Nicolas: i trained the list of country is is is big um pretty much all of the countries of europe may minus eastern europe northern africa i went to tunisia went to middle east went to india went to the US went to asia um the northern part of europe as well yeah i was traveling eighty percent of the time at the time so if you if you were to become a technical trainer today you would probably not get this eighty percent traveling would try to keep things healthy but at the time the training team was maybe a handful of trainers maybe five six trainers so this is one of the reasons why we're building the team scaling and at the same time you need to deliver right so it's it's it was quite quite a lot of trouble at the time for now not i love bahrain this is uh you know even even though right now the temperature is starting to get up to you know summer temperatures it is fantastic maybe nine months out of the year you get i see want to say temperatures that you can experience somewhere else than than middle east up to forty degrees something like that this is quite common in south of france but yeah it's an amazing place i'm happy to have moved here lots of customers lots of interesting stories to tell and also i think one of the important things here um whenever i decided to move to to bahrain or to actually get a job to go to bahrain and move internally um i overheard somewhere i not say really where but i overheard somewhere that there was going to be a region in bahrain and i thought and then i started getting it bit by bit the country most of the people that that that i talked to about bahrain prior to moving they said but it's a small country why are we building a region there and in my mind the reasoning behind it is because you know bahrain is like a startup it's small so you can iterate really fast fail fast fell often and then maybe do something else try something else and eventually get to the point where they are today i think in the brussels summit not too long ago um the director for emea public sector isabella mentioned the achievements of the bahrain government how it completely transformed the landscape of applications the way you do things the example of that proof of address certificate is one amongst many here you can do pretty much everything that you had to do in person before you can do it online nowadays um the generalization of all of that you want to officially january first of twenty twenty two and and it's a real breathe to do anything really on your mobile on your computer it takes very little time uh and in the experience the customer experience it is great it's getting even better day by day um and another experience was during the the pandemic every single country got their mobile application to track the different doses or different tests that you had different doses from the vaccine different tests that you have taken and bahrain had in my mind one of one of the most efficient applications they developed it really really fast and started iterating adding some functions one of the most recent one that i really like you have people that are crossing the border on daily basis to go from bahrain to alb in saudi arabia and you can literally connect your profile your data in this application to the saudi version of that application and just one click all your data is sent over to that application your you know vaccine data your pc test data and you don't have to enter anything in a new application this is one of the many examples of how bahrain is using leveraging cloud technology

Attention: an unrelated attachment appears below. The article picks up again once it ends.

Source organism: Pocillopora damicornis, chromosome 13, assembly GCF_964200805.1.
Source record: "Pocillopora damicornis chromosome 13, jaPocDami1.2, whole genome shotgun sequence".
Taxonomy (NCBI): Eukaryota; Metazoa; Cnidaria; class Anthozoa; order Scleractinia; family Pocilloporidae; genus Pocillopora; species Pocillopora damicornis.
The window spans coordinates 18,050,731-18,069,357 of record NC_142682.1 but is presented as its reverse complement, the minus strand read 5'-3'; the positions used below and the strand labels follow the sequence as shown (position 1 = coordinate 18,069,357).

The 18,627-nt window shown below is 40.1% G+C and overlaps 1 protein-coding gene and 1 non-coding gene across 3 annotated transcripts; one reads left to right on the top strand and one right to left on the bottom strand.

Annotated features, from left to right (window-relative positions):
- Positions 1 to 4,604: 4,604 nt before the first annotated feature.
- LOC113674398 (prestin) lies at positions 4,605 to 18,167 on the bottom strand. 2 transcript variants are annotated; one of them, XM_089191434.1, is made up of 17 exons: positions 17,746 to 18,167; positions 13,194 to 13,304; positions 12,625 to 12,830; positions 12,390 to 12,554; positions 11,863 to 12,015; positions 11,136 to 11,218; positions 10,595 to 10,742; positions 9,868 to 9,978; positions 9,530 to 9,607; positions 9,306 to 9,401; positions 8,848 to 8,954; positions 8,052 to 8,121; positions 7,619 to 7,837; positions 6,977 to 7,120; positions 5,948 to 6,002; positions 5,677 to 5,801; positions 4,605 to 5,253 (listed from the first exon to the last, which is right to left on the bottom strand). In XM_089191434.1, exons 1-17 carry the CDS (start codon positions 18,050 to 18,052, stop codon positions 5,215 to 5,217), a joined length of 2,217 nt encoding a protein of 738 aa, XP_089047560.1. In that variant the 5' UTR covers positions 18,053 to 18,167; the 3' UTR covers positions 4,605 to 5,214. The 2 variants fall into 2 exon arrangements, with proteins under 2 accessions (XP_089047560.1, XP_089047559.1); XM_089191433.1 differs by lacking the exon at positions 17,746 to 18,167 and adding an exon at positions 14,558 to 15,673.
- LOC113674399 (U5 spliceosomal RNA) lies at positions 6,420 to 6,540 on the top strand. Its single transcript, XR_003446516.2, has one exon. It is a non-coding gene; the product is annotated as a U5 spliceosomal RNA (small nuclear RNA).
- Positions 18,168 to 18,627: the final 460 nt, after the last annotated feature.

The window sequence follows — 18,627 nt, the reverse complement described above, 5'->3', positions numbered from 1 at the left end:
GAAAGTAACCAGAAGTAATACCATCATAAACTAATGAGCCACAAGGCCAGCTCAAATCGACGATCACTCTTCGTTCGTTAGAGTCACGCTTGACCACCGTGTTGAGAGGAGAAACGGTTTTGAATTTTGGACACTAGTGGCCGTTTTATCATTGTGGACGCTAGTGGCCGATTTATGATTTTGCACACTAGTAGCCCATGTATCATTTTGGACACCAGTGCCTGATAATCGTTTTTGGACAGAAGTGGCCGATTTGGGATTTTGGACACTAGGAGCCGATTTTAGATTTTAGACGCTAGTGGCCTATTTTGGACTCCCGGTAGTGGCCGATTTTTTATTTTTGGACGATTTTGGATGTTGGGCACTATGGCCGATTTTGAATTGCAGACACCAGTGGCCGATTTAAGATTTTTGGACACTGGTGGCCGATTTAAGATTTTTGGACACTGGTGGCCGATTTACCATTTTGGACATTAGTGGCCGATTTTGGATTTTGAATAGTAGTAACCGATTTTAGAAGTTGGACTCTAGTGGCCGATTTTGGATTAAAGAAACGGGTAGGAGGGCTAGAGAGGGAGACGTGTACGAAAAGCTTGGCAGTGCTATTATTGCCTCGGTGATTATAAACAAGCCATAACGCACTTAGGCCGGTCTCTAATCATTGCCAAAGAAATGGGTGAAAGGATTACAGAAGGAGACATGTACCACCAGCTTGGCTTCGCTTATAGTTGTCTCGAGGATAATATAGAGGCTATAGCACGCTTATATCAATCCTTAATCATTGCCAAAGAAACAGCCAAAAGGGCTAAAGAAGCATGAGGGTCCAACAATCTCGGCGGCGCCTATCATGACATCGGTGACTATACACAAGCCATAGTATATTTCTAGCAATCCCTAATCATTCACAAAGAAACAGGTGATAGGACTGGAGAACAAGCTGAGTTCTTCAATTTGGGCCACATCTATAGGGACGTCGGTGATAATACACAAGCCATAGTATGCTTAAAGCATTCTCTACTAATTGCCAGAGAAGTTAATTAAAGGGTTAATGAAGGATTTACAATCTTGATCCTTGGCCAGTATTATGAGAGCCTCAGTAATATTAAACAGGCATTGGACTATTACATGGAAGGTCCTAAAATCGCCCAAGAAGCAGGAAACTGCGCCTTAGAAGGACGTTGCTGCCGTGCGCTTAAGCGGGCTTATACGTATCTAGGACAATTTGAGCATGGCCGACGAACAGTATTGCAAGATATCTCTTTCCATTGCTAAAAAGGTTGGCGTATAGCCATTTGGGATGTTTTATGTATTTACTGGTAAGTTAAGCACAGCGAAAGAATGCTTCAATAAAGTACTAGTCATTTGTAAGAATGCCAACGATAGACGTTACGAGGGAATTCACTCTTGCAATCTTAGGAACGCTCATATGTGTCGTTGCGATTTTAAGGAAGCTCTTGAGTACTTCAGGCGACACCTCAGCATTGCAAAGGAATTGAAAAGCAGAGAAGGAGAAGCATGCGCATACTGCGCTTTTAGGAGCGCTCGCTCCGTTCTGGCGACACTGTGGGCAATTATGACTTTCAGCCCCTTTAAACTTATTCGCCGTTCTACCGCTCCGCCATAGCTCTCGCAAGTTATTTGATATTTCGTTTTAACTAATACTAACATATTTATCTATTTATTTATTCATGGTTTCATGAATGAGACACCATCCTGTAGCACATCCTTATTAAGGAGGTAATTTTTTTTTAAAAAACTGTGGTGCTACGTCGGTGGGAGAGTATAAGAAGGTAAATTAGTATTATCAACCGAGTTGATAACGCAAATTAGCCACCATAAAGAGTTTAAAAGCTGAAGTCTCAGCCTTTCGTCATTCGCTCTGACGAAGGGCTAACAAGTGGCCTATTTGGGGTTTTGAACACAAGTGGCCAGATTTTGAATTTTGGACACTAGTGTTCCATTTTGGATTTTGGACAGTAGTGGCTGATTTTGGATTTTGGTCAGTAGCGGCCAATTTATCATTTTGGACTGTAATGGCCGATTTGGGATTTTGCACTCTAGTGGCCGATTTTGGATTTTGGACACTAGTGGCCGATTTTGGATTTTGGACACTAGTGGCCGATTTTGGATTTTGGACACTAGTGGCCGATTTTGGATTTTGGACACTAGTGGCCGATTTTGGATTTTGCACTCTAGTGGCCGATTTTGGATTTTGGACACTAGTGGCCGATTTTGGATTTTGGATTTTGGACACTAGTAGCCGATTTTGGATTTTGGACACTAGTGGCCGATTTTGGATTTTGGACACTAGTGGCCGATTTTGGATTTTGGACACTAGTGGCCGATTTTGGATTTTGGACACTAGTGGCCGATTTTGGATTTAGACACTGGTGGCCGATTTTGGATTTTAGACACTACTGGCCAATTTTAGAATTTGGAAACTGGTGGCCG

Mohamad: so you got a so you got a vaccine pass on the gcc area